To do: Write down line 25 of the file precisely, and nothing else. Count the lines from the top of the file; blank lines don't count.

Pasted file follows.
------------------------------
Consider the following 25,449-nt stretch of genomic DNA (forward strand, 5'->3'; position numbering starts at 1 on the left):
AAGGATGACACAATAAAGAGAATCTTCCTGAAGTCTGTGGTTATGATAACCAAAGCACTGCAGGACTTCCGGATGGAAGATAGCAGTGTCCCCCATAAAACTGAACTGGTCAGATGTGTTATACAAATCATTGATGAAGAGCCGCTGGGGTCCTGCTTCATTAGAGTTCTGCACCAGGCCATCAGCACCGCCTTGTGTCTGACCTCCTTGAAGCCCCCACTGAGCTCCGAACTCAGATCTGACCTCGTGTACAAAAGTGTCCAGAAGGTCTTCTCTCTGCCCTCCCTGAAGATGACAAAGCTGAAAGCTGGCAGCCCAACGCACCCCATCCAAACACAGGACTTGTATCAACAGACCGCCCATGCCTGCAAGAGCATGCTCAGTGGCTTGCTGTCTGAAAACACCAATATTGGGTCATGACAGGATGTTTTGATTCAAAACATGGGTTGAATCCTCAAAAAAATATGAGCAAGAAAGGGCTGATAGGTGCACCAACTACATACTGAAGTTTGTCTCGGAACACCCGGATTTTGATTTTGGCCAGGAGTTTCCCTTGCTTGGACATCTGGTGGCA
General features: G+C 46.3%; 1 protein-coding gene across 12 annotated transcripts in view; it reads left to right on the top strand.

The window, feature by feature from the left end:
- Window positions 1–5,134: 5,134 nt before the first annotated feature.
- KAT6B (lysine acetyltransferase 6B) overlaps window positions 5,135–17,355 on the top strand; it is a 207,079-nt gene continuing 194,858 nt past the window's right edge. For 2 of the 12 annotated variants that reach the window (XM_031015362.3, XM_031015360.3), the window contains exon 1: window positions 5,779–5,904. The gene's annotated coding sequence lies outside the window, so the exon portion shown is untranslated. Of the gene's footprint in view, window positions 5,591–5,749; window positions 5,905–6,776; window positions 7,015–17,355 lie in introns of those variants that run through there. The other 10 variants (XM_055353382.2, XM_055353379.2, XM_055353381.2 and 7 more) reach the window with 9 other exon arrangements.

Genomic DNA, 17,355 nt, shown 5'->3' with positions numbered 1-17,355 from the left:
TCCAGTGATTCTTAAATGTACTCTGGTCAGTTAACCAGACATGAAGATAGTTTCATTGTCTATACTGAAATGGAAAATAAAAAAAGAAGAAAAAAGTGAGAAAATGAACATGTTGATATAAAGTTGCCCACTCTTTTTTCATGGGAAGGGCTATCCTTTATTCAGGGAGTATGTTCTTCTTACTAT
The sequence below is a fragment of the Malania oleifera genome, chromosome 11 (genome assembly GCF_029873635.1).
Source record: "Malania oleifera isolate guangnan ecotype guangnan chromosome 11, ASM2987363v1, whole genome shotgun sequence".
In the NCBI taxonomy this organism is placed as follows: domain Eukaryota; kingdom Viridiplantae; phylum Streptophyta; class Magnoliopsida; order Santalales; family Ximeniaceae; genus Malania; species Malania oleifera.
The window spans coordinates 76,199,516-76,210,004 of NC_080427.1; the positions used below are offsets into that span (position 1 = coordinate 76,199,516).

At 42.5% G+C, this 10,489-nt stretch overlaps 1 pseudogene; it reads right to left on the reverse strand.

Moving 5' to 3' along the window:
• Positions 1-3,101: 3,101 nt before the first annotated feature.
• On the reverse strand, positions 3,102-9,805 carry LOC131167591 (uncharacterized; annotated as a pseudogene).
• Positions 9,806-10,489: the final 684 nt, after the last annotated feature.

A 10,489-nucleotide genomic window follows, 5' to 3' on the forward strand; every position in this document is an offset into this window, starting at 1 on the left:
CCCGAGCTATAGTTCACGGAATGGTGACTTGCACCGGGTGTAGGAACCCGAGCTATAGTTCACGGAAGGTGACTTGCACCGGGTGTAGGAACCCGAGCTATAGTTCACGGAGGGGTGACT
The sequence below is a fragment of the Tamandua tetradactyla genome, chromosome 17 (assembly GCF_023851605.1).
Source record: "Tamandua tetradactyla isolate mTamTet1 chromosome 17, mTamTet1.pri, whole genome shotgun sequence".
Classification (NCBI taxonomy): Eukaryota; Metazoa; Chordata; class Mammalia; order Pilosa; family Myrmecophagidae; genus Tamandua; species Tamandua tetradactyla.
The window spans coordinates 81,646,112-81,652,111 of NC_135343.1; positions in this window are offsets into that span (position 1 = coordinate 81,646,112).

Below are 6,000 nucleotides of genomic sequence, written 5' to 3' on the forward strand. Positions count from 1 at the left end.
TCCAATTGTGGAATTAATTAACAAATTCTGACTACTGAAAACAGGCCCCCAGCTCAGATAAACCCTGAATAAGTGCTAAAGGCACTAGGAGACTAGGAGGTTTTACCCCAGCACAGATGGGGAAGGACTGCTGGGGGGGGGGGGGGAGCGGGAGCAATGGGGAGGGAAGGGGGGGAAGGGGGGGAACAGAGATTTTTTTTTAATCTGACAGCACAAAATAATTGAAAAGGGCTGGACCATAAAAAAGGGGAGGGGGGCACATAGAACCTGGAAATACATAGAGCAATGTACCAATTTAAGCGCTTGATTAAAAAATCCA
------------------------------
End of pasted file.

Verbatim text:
TCCAATTGTGGAATTAATTAACAAATTCTGACTACTGAAAACAGGCCCCCAGCTCAGATAAACCCTGAATAAGTGCTAAAGGCACTAGGAGACTAGGAGGTTTTACCCCAGCACAGATGGGGAAGGACTGCTGGGGGGGGGGGGGGAGCGGGAGCAATGGGGAGGGAAGGGGGGGAAGGGGGGGAACAGAGATTTTTTTTTAATCTGACAGCACAAAATAATTGAAAAGGGCTGGACCATAAAAAAGGGGAGGGGGGCACATAGAACCTGGAAATACATAGAGCAATGTACCAATTTAAGCGCTTGATTAAAAAATCCA